What are Massively Open Online Courses?


Coined in 2008 by Stephen Downes and George Siemens, massively open online courses (MOOC) are conceptualized as the evolution of networked learning. MOOCs have not yet achieved their envisioned potential, but early experiments are promising. The essence of a MOOC is that it is a web course that people can take from anywhere across the world, with potentially thousands of participants. The basis of each MOOC is an expansive and diverse set of content, contributed by a variety of experts, educators, and instructors in a specific field, and then aggregated into a central repository, such as web site. What makes this content set especially unique is that it is “remixed” -- the materials are not necessarily designed to go together but become associated with each other through the MOOC. A key component of the original vision is that all course materials and the course itself are open source and free -- with the door left open for a fee if a participant taking the course wishes university credit be transcripted for the work. A second key element is that the structure of MOOCs be minimalist, so as to allow participants to design their own learning path based upon whatever specific knowledge or skill they want to gain. The point is that participants can control how, where, and when they learn. Typically, the only defined elements of MOOCs are assignments in the form of presentations or discourse incited by discussion questions, where thousands of participants exchange ideas, responses, and evaluations in an online forum. Some platforms, such as UNX, include peer-to-peer assignments review as a way of learning and collaborating. Additionally, it is a means for the institutions to allow reviewing manual evaluation-based activities, such as project development, with a low cost for human resources. Such peer-to-peer collaboration on MOOCs is spurring quality content creation, as evidenced by the Peer to Peer University (P2PU) and the Code Academy.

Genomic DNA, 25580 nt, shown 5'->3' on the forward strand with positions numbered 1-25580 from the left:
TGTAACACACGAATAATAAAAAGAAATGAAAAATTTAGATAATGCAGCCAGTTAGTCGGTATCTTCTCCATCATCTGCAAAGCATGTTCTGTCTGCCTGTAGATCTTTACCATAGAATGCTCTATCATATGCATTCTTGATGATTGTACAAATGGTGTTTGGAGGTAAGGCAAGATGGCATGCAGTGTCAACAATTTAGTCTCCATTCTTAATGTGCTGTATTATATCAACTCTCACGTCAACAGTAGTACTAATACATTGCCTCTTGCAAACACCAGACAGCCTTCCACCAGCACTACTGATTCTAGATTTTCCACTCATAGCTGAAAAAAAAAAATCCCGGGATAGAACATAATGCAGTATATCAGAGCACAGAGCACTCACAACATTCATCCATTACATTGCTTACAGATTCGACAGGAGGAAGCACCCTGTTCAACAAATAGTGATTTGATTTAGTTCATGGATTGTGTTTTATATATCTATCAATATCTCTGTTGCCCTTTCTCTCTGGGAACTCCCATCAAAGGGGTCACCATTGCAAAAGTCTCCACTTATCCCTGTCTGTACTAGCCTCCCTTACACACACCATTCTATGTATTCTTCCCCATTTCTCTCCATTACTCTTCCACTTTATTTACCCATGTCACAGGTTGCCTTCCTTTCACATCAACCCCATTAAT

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(2) What themes are missing from the above description that you think are important?

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